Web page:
One of those recent reports again told us that some of the conventional wisdom about what to expect when you’re expecting are overblown. Go ahead, drink coffee, expectant mothers are told. And have a glass of wine as well.
Maybe it isn’t conventional wisdom at all. Maybe it’s the voice of experience.
After all, we were born to mothers who took aspirin, ate blue cheese dressing, tuna from a can and who didn’t get tested for diabetes.
And when we were born, we were put to sleep on our tummies in baby cribs covered by bright-colored lead-based paints.
There were no child-proof lids on medicine bottles in those days. Locks for doors or cabinets hadn’t been invented. We rode our bikes without wearing helmets. One time I wrecked on my bike and hit my head hard on the pavement; my parents watched me closely but didn’t have me tested for a concussion or anything. By the next day I was back to normal.
I never rode in a child car seat. There wasn’t any such thing. When our kids were born, my wife cradled them in her arms as we drove home from the hospital. As infants they rode in a lightweight infant seat, and when they got older there were makeshift child seats more or less held in place by a seat belt, but there was no padding anywhere. One lucky kid at a time got to ride in the Stroll-O-Chair high chair seat, which was state of the art at the time but barely buckled in place by a seat belt. We didn’t worry about kids riding in the front bench seats either, because there were no air bags. A close substitute in case of a panic stop was Mom’s extended arm.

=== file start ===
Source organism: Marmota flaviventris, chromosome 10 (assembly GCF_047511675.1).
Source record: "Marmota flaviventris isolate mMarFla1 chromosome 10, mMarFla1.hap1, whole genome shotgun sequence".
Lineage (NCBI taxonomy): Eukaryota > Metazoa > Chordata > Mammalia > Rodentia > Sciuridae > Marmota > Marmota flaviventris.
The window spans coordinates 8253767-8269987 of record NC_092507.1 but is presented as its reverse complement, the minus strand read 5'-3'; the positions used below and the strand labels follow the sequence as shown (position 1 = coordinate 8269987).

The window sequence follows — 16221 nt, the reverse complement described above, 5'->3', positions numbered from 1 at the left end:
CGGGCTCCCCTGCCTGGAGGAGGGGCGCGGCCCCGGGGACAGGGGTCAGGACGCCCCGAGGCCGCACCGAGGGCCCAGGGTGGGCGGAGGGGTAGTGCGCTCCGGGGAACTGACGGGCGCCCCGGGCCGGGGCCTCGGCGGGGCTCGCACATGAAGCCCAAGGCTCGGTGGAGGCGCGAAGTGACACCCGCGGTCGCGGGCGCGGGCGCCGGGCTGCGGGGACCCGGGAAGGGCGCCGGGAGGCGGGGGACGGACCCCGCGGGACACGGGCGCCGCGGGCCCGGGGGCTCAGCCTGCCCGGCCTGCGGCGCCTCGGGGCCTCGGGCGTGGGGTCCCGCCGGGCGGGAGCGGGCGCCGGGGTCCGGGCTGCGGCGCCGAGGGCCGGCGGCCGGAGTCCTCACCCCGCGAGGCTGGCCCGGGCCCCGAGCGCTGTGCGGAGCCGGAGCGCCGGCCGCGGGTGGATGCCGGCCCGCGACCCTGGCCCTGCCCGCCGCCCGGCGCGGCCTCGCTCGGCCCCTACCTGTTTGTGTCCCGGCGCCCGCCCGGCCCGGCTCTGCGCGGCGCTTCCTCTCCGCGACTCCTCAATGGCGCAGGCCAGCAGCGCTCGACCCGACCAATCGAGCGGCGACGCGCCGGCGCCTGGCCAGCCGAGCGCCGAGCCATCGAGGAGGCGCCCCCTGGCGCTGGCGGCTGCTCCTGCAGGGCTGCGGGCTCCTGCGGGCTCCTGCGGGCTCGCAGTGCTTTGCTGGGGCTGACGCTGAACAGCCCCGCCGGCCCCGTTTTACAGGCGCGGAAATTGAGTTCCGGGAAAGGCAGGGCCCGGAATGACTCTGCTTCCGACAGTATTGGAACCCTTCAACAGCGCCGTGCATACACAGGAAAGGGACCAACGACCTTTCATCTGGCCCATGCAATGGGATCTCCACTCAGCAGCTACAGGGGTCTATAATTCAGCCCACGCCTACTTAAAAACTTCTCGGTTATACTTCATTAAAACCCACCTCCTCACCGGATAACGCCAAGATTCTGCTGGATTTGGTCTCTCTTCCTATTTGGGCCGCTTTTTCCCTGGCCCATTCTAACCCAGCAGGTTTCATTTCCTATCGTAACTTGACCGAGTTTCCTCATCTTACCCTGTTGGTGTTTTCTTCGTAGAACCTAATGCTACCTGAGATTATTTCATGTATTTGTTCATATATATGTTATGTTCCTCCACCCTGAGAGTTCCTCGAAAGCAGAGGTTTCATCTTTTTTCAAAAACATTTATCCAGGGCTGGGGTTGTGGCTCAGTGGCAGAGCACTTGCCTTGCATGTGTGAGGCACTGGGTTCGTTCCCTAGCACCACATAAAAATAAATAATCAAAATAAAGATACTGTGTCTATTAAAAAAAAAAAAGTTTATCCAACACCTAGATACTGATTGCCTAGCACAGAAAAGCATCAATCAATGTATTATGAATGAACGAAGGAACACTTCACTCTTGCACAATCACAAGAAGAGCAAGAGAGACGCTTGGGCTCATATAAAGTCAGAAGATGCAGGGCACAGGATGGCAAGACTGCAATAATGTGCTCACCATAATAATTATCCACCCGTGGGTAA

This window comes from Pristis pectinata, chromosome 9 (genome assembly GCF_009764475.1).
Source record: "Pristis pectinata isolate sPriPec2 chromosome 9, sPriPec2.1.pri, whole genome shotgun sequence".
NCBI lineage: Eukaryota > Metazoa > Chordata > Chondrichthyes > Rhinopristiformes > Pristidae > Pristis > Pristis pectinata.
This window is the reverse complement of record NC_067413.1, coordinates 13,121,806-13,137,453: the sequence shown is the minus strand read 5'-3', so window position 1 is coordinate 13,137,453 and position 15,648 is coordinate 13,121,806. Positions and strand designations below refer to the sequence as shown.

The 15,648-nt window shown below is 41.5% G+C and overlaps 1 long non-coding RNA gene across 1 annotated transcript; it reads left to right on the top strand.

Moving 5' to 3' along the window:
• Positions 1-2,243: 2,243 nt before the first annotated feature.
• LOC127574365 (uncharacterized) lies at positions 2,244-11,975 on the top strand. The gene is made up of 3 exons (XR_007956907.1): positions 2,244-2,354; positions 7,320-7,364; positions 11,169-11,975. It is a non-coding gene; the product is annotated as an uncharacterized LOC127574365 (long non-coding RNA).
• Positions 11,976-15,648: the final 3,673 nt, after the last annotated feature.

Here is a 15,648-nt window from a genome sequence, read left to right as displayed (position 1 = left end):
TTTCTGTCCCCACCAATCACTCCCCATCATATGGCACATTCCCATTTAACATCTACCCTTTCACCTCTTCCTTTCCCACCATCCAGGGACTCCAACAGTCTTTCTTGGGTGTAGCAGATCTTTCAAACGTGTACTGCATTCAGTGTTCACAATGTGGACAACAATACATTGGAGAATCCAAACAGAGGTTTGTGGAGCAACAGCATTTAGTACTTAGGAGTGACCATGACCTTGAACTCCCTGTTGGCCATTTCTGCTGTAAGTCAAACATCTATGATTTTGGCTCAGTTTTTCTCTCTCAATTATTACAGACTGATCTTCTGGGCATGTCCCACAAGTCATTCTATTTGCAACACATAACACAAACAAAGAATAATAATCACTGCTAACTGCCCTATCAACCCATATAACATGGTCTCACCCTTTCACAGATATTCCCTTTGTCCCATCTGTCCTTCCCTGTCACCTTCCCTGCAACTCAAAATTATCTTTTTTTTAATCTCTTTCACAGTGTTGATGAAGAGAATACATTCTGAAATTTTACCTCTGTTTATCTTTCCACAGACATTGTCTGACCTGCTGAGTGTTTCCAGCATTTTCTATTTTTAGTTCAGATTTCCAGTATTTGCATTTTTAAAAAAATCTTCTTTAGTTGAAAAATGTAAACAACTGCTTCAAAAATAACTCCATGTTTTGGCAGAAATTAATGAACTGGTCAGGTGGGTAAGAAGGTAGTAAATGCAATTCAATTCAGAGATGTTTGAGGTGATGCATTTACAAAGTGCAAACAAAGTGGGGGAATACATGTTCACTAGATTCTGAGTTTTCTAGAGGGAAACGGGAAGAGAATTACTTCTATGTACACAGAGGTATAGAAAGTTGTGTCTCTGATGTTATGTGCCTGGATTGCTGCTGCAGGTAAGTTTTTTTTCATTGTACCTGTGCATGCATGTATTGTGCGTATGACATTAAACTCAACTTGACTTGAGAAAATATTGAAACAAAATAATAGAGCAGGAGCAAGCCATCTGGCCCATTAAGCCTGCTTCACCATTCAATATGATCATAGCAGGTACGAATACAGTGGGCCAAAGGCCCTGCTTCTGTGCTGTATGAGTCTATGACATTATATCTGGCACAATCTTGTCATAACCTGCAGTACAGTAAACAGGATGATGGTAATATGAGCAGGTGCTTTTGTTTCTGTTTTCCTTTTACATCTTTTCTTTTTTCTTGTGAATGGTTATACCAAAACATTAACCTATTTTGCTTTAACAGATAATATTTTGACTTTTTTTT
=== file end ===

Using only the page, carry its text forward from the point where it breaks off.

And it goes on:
We didn’t drink water from a plastic bottle; there was no such thing. The water was more apt to come from the garden hose. Friends shared soft drinks from the same bottle, and nobody got sick or died. We ate cupcakes, white bread and real butter and drank Kool-Aid made with sugar. But we weren’t overweight because we were always outside playing.
We fell out of trees, got cut, broke bones and teeth. But nobody sued anybody.
We rode bikes or walked to a friend’s house and knocked on the door or rang the bell. Or sometimes we just walked in.
The idea of our parents bailing us out if we got in trouble was unheard of. They actually sided with the law! When we did something we weren’t supposed to do or got in trouble, we got spanked, either by a hand, a hairbrush or a belt, or even got our legs switched. And we never called Social Services on our parents.
And you know what? Our generations have produced some of the best risk-takers, problem solvers and inventors ever.
Jim Bailey’s reflections on Anderson’s past appear on Sunday. His regular column appears on Thursday. He can be reached by e-mail at email@example.com.